The converse of unrealistic optimism is defensive pessimism. Defensive pessimism is a coping strategy proposed by Nancy Cantor and Julie Norem at the University of Michigan in which individuals manage their anxiety by anticipating a negative outcome. For instance, someone may tell themselves that they won’t win an award or get into the college of their choice to protect against declines in their self-esteem. Cantor and Norem have found that a defensive pessimism strategy bestows more psychological benefits than an optimistic strategy in the face of failure. Studies have also found that being defensively pessimistic helps people manage their anxiety. Predicting a negative outcome can sometimes have the benefit of giving us a sense of control. When people accept that a negative outcome is possible, they can plan for a future that takes into consideration the negative outcome. They can also begin the process of adjusting which gives them a psychological head start compared to their optimistic counterparts. This strategy, however, is only useful in situations in which the possibility of disappointment is moderately high. Applying this strategy indiscriminately may keep someone in a permanent state of anxiety. Just as unrealistic optimism causes short term positive emotions while making one vulnerable to long term negative emotions, defensive pessimism causes short term negative emotions but mitigates the possibility of future negative emotions. When someone is in a constant state of expecting disappointment, negative emotions are maintained for a longer duration.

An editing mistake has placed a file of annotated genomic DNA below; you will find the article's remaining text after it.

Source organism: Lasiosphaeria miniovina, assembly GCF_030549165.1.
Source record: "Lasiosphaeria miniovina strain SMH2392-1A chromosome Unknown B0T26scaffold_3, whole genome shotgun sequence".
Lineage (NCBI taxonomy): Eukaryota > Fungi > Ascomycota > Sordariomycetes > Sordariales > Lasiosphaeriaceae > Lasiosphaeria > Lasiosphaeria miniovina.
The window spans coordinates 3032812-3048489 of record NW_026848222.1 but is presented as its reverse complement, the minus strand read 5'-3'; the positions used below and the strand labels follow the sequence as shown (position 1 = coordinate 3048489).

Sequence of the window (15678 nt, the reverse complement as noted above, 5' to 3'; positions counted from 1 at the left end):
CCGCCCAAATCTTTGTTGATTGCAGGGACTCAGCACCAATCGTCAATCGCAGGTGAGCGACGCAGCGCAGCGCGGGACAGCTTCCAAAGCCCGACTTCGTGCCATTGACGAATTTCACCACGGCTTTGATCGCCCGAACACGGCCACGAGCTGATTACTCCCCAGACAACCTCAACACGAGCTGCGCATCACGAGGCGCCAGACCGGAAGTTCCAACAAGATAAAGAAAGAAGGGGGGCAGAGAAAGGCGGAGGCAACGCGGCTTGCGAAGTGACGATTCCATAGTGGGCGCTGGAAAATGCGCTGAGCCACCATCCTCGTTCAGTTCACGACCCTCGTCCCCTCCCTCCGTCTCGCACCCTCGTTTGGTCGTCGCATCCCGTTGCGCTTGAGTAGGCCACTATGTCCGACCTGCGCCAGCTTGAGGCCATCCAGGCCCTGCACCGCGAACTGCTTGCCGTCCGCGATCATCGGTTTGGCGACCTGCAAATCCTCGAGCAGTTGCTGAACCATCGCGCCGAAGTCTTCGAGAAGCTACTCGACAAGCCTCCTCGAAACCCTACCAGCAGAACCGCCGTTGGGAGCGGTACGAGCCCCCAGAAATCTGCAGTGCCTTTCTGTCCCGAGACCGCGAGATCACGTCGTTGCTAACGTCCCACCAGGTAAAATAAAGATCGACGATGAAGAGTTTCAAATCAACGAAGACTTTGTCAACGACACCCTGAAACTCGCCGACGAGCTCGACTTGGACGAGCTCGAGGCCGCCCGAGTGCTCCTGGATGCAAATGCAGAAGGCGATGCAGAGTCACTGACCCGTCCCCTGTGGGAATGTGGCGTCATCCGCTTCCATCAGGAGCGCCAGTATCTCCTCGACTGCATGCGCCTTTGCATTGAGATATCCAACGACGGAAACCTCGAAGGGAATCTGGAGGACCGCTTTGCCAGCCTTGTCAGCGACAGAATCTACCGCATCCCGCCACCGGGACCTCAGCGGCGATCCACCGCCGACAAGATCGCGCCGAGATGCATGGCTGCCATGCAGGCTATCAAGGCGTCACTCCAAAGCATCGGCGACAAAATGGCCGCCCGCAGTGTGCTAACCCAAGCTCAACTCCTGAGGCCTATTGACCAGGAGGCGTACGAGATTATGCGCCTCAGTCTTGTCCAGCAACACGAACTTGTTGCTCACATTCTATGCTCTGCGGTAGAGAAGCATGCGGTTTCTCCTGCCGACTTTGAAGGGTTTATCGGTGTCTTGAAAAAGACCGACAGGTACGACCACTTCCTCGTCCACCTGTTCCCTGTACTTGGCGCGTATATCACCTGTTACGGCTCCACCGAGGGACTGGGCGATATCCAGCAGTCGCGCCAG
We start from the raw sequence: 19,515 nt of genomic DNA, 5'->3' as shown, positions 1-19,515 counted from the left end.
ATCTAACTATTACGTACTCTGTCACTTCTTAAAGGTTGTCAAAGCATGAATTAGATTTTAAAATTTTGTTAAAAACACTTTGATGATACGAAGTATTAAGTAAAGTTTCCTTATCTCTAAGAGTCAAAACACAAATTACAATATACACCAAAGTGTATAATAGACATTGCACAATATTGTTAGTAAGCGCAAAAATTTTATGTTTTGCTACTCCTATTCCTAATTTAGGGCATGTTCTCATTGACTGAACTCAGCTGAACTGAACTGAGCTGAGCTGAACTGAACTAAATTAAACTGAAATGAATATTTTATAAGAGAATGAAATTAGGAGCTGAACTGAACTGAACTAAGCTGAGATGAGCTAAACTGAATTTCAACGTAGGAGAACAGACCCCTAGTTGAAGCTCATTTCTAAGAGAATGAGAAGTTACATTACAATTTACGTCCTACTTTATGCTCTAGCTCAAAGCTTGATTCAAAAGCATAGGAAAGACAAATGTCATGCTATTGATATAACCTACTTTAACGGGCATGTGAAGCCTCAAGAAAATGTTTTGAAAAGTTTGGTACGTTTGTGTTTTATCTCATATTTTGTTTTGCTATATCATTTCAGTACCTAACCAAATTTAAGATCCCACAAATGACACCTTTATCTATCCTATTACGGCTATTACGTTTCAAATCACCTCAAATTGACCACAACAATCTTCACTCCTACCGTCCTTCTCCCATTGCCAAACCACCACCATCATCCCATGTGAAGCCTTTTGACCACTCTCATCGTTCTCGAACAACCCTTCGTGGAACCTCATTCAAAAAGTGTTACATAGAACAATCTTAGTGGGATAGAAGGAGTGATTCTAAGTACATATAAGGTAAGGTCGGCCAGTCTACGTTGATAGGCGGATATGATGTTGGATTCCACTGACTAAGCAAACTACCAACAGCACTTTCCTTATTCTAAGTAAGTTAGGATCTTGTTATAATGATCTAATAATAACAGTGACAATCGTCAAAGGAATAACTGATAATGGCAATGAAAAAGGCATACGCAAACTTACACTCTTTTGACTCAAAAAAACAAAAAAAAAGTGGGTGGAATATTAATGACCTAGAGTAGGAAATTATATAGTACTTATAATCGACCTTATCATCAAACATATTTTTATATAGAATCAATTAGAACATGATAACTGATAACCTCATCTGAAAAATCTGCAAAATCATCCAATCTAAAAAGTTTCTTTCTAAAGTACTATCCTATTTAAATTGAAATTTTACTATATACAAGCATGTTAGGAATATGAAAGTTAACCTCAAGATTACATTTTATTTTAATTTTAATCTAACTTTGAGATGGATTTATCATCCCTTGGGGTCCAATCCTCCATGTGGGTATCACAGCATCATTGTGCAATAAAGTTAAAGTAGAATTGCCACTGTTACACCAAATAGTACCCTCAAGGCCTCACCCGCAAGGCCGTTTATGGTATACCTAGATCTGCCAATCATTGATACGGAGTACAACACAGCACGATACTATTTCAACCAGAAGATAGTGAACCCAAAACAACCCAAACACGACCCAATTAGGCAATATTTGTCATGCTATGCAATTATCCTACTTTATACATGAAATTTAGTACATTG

Finding Balance in Both
Because optimism and pessimism can be affected by social factors, it suggests that it is possible to change one’s tendency toward one or the other. Although people may have a natural tendency toward one mindset versus the other, it is still possible to train one’s brain to shift its focus of attention. Challenging ourselves to reappraise a situation after our initial appraisal will help us overcome our well-practiced cognitive habits. An optimistic and pessimistic thinking style both have its costs and benefits. If you have an overreliance on one strategy rather than applying a more flexible one, you are more likely to experience stress, anxiety, worry, and depression. Like most strategies, people likely adapted one strategy over another because of their experiences; however, just because something worked for us in the past doesn’t mean it will work for us in all situations.
Pessimism and optimism exist as separate continuums rather than as distinct categories. That is, people can certainly expect the worst but hope for the best. Most people are not entirely pessimistic or entirely optimistic. A balance of both mindsets is the most optimal approach to viewing life’s challenges.